2020 Watch: Differing views on remaking post-virus economy

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Copyright 2020 The Associated Press. All rights reserved.

FILE- In this May 23, 2020, file photo people gather on the beach for the Memorial Day weekend in Port Aransas, Texas, Saturday, May 23, 2020. Beachgoers are being urged to practice social distancing to guard against COVID-19. President Donald Trump says that the country is anxious to get back to work and that pent-up consumer demand can turn things around quickly. Presumptive Democratic nominee Joe Biden counters by urging caution and heeding medical and scientific experts. (AP Photo/Eric Gay, File)

WASHINGTON – Presidential politics move fast. What we’re watching heading into a new week on the 2020 campaign:

Days to general election: 162 ___

THE NARRATIVE

As some parts of the nation continue to ease stay-at-home orders meant to slow the spread of the coronavirus, the economy remains in free fall. And, with the U.S. death toll now climbing toward 100,000, a conundrum is emerging: Even if people are allowed to resume their daily routines, will they feel safe enough to do so? President Donald Trump says that the country is anxious to get back to work and that pent-up consumer demand can turn things around in a hurry. Presumptive Democratic nominee Joe Biden counters by urging caution and heeding medical and scientific experts, many of whom say it's much too early to return to normal. Which one is correct may ultimately not be clear until after November's election — but will nonetheless almost certainly be the determining factor in who wins it.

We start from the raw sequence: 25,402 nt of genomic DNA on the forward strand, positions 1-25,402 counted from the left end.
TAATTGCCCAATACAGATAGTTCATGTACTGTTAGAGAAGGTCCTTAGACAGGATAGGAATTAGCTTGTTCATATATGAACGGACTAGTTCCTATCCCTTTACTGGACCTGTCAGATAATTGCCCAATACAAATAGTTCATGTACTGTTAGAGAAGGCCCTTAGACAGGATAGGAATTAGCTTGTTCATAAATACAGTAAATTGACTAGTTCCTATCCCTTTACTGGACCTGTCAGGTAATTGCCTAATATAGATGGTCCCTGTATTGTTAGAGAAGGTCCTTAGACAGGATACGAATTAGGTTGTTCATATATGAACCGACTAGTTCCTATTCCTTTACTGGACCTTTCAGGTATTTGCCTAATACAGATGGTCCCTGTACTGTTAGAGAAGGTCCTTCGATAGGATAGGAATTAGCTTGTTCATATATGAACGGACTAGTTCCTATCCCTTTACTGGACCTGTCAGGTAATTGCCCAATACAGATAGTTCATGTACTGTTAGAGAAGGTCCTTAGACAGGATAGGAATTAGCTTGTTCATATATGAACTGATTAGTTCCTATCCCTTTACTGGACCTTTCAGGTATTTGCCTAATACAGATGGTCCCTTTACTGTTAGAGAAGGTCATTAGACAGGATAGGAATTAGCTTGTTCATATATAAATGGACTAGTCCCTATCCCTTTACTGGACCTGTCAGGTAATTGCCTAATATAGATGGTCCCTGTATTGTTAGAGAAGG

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THE BIG QUESTIONS

Does Biden have no choice but to choose an African American running mate?

Black leaders have for weeks argued that the former vice president picking an African American as his vice president is the only way to reflect the Democratic Party's deep diversity and to repay a community that helped Biden overcome a disastrous start to dominate in the South and win the primary. But the issue may have come to a head on Friday when Biden endured a testy exchange with prominent black radio personality Charlamagne Tha God before declaring, “If you’ve got a problem figuring out whether you’re for me or for Trump, then you ain’t black."